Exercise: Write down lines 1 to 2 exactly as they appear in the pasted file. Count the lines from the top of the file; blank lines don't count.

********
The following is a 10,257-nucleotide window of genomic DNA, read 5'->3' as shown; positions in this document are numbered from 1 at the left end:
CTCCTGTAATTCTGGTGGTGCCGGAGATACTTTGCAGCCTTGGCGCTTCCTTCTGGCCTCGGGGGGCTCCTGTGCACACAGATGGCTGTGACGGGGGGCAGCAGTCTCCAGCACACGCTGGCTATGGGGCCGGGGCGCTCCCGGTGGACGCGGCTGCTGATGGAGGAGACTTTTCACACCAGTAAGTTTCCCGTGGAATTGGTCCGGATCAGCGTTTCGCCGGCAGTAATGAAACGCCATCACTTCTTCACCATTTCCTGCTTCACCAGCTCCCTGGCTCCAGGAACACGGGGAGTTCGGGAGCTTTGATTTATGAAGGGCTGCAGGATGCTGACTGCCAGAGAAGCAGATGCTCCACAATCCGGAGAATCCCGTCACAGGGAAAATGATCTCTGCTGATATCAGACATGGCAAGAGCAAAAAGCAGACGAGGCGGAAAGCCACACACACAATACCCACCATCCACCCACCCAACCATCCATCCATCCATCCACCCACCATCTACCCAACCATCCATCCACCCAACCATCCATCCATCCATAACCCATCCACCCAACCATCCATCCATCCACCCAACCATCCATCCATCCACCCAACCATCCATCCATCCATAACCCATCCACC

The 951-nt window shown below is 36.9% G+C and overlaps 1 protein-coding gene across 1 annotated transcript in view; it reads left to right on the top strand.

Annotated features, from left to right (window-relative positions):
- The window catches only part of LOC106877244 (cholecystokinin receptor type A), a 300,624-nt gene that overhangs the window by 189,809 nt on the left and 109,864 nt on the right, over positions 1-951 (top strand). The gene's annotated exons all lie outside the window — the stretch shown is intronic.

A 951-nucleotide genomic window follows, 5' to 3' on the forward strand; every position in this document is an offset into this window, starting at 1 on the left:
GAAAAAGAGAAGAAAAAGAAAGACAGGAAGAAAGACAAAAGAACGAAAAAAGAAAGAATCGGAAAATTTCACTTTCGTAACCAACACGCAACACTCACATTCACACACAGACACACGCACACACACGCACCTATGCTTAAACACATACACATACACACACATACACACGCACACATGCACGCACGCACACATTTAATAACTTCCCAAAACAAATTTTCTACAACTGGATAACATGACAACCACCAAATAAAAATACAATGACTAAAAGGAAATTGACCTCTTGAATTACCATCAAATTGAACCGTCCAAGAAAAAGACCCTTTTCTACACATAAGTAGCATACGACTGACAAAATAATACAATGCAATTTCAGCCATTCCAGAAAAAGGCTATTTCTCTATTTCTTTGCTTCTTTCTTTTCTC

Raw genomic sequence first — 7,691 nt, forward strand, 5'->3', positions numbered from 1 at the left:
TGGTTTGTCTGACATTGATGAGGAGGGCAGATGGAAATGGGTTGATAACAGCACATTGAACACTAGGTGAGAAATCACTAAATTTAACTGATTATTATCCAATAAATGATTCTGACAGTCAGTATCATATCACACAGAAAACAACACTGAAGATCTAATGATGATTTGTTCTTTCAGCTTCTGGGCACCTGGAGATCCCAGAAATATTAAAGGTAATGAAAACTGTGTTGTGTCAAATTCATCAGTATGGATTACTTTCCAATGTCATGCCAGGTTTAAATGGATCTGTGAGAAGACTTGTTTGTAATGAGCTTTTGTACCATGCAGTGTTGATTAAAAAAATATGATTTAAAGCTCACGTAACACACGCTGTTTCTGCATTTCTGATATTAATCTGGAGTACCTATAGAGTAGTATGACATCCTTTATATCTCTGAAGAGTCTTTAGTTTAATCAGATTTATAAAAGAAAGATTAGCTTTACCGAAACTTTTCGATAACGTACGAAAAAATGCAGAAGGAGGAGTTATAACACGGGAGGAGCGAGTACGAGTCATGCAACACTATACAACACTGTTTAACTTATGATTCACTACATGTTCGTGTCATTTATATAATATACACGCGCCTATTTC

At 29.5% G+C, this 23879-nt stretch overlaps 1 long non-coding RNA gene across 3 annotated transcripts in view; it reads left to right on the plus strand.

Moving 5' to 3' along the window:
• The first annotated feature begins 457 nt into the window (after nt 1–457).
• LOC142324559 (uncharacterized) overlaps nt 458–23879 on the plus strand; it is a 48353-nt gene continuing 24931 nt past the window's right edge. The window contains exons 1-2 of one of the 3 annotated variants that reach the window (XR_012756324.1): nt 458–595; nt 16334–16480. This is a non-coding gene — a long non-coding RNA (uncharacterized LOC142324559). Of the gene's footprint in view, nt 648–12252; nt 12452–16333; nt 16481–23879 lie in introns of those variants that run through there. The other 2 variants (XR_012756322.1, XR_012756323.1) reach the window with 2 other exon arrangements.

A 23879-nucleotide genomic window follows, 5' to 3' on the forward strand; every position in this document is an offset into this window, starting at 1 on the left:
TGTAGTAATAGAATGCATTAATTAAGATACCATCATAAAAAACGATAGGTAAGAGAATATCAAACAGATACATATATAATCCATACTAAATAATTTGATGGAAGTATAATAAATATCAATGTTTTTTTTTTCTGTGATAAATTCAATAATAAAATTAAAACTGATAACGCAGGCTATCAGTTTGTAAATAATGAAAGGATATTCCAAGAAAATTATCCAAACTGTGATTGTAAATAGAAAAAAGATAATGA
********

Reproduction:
The following is a 10,257-nucleotide window of genomic DNA, read 5'->3' as shown; positions in this document are numbered from 1 at the left end:
CTCCTGTAATTCTGGTGGTGCCGGAGATACTTTGCAGCCTTGGCGCTTCCTTCTGGCCTCGGGGGGCTCCTGTGCACACAGATGGCTGTGACGGGGGGCAGCAGTCTCCAGCACACGCTGGCTATGGGGCCGGGGCGCTCCCGGTGGACGCGGCTGCTGATGGAGGAGACTTTTCACACCAGTAAGTTTCCCGTGGAATTGGTCCGGATCAGCGTTTCGCCGGCAGTAATGAAACGCCATCACTTCTTCACCATTTCCTGCTTCACCAGCTCCCTGGCTCCAGGAACACGGGGAGTTCGGGAGCTTTGATTTATGAAGGGCTGCAGGATGCTGACTGCCAGAGAAGCAGATGCTCCACAATCCGGAGAATCCCGTCACAGGGAAAATGATCTCTGCTGATATCAGACATGGCAAGAGCAAAAAGCAGACGAGGCGGAAAGCCACACACACAATACCCACCATCCACCCACCCAACCATCCATCCATCCATCCACCCACCATCTACCCAACCATCCATCCACCCAACCATCCATCCATCCATAACCCATCCACCCAACCATCCATCCATCCACCCAACCATCCATCCATCCACCCAACCATCCATCCATCCATAACCCATCCACC